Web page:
Belgians in Somerset

It is common knowledge that as the German army advanced through Belgium in 1914 refugees fled their progress, but who would have expected that so many Belgian families would seek refuge in Somerset.

During the course of the war 250,000 Belgian nationals came to the UK. Most landed at the eastern sea ports; Folkestone, Tilbury, Margate, Dover, Hull and Grimsby. In some places ‘Belgian villages’ were created, which were run by the Belgian authorities, but few communities across the country remained unaffected by the influx from Europe.

The War Refugees Committee (WRC) coordinated a wide network of voluntary relief work. Appeals for accommodation and support were published, and within two weeks they had received 100,000 offers.

Research by the Somerset Remembers volunteers has shown how the largest ever refugee influx to our country affected Somerset.

An extract from Lullington School log book, showing the admittance of two Belgian pupils in January 1915.

An extract from Lullington School log book, showing the admittance of two Belgian pupils in January 1915.

On the 10 October 1914 the Weston Mercury newspaper reported that twelve refugees had been given accommodation at The Shrubbery. Two days later around seventy Belgians arrived in Taunton, where they were welcomed by Mayor George Hinton and a Boy Scout Guard of Honour, at a ceremony at the Municipal Buildings. On 19 October a number of Belgian Refugee arrived in Wells and were housed in Chamberlain Street and at Portway Lodge. Whilst Yeovil provided homes for 250 individuals and families, who arrived throughout October.

An extract from the Burrowbridge School log book of 6 Nov 1914, showing fund raising by the school pupils for Belgian refugees.

An extract from the Burrowbridge School log book of 6 Nov 1914, showing fund raising by the school pupils for Belgian refugees.

But it wasn’t just the large towns that played host. In Barrington a vacant cottage, known as ‘Victoria’ was donated to the cause. It was painted and furnished through charitable donations and on 1 January 1915 at “only 8 hours’ notice, a family of Refugees arrived:  Alphonse Vin aged 24 polisher from Berchem, near Antwerp, his wife Josephine and their child Alphaise aged 18 months with only a small hand bag.” Whilst the Weston Mercury reports throughout autumn 1914 of the arrival of refugees, being houses in Weare, Churchill and East Brent. Other parishes who provided accommodation were Aller, Ashwick, Blagdon, Castle Cary, Chapel Allerton, Chard, Creech St Michael, Henstridge, Ilminster, Midsomer Norton, Portishead and Street.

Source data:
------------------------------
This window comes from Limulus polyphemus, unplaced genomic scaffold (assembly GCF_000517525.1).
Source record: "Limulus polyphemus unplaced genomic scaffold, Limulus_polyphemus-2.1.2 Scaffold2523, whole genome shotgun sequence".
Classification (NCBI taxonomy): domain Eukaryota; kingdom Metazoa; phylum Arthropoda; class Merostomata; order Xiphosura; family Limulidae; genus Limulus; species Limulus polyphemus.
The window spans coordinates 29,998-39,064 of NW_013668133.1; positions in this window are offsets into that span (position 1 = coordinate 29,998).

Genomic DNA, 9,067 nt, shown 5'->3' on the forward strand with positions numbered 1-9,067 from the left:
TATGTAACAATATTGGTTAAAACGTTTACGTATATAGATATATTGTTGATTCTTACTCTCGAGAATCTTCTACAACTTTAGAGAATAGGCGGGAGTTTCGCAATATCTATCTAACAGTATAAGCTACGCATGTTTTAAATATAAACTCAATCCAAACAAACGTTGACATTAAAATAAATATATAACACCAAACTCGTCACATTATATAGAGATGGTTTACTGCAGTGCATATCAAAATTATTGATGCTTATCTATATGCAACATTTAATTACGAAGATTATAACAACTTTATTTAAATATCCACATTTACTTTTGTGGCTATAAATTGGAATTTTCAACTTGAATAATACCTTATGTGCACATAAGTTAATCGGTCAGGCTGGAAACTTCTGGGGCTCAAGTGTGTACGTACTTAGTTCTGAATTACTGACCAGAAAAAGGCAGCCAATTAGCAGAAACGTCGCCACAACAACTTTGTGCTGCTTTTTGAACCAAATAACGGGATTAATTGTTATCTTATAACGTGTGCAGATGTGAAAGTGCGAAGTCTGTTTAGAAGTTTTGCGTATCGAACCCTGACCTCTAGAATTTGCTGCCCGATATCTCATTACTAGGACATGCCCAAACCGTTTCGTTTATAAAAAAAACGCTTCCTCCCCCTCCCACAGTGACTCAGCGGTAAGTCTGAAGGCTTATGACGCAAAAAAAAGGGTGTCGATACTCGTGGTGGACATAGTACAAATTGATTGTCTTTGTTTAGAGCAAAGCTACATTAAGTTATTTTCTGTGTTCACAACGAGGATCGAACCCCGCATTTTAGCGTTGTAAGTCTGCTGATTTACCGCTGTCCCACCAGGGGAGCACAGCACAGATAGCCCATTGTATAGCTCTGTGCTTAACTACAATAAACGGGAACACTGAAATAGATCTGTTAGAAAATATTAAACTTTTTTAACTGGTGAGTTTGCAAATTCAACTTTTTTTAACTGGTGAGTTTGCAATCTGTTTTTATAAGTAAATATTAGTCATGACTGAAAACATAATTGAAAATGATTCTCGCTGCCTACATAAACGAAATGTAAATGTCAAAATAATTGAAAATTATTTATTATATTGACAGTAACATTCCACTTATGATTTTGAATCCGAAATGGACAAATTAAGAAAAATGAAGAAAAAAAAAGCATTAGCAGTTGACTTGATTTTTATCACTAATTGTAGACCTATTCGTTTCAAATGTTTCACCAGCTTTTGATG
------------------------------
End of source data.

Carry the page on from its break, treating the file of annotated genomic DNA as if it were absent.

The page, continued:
A group collecting for Belgian Refugees at the corner of George Street and Norbins Road, Glastonbury, c. 1915.

A group collecting for Belgian Refugees at the corner of George Street and Norbins Road, Glastonbury, c. 1915.

Throughout the war fund raising continued to support the Belgians who had remained at home, but also to provide for those who had come to England. In seems that the families were maintained by charitable donation, often in houses given rent and rate free, until they were able to support themselves. This extract from the Baltonsborough parish return illustrates this:

The money-raising efforts of the village have been many and various. In the autumn of 1914 the plight of the Belgian refugees stirred the village to action. A public meeting was held, and it was decided to offer hospitality to one family. One resident lent a house rent free; others lent furniture, house linen crockery etc; and sufficient weekly subscriptions were promised to provide maintenance in food and clothing.

The first family received, father, mother, and five small sons stayed six months; but the man, who was a waiter, not being strong enough for agricultural work, and being unable to obtain work locally at his own calling, they returned to London, and a second family took their place. This family of father, mother and nine children the eldest only thirteen, had been land workers in their own country, and quickly adapted themselves to their new conditions. They were still in the village at Midsummer 1918 but had been self-supporting for nearly two years, the family having increased meanwhile by the birth of another son and daughter.

In total we know of 51 Somerset communities who housed Belgian refugees and undoubtedly far more gave monetary support to the various charities, but apart from the references to them in the archives held at the Somerset Heritage Centre, little other evidence of them has been left behind.

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6 thoughts on “Belgians in Somerset

  1. My grandparents (Vandeputte – Deseck) and two children were Belgian refugees from January 1915 to November 1919 in Barton St David. My father wrote down their experiences and we have a few pictures and documents related to their stay in Barton. I wonder whether there is any record of their stay in Barton. They lived in Silver Street in Barton. Would you be interested in receiving a scanned copy of these?
    Kind regards

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